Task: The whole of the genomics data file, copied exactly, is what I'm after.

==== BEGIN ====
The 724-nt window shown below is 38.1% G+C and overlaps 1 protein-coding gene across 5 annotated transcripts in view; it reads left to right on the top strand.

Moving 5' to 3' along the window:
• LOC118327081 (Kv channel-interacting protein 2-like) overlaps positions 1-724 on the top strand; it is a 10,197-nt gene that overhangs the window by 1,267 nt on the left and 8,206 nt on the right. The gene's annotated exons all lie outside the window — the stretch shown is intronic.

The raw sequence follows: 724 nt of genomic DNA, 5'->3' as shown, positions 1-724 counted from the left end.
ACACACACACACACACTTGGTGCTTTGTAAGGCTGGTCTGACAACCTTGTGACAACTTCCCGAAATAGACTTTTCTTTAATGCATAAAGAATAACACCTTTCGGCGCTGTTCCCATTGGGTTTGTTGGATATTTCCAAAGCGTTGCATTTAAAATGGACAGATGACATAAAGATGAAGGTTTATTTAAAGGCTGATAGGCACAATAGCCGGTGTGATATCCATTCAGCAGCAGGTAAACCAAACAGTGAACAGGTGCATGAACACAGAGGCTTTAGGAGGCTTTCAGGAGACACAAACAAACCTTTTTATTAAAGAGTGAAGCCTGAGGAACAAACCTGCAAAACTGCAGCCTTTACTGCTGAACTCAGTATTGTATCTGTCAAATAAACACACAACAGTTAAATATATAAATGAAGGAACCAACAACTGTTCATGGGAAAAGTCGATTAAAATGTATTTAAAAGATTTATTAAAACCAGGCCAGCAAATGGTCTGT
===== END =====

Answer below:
The 724-nt window shown below is 38.1% G+C and overlaps 1 protein-coding gene across 5 annotated transcripts in view; it reads left to right on the top strand.

Moving 5' to 3' along the window:
• LOC118327081 (Kv channel-interacting protein 2-like) overlaps positions 1-724 on the top strand; it is a 10,197-nt gene that overhangs the window by 1,267 nt on the left and 8,206 nt on the right. The gene's annotated exons all lie outside the window — the stretch shown is intronic.

The raw sequence follows: 724 nt of genomic DNA, 5'->3' as shown, positions 1-724 counted from the left end.
ACACACACACACACACTTGGTGCTTTGTAAGGCTGGTCTGACAACCTTGTGACAACTTCCCGAAATAGACTTTTCTTTAATGCATAAAGAATAACACCTTTCGGCGCTGTTCCCATTGGGTTTGTTGGATATTTCCAAAGCGTTGCATTTAAAATGGACAGATGACATAAAGATGAAGGTTTATTTAAAGGCTGATAGGCACAATAGCCGGTGTGATATCCATTCAGCAGCAGGTAAACCAAACAGTGAACAGGTGCATGAACACAGAGGCTTTAGGAGGCTTTCAGGAGACACAAACAAACCTTTTTATTAAAGAGTGAAGCCTGAGGAACAAACCTGCAAAACTGCAGCCTTTACTGCTGAACTCAGTATTGTATCTGTCAAATAAACACACAACAGTTAAATATATAAATGAAGGAACCAACAACTGTTCATGGGAAAAGTCGATTAAAATGTATTTAAAAGATTTATTAAAACCAGGCCAGCAAATGGTCTGT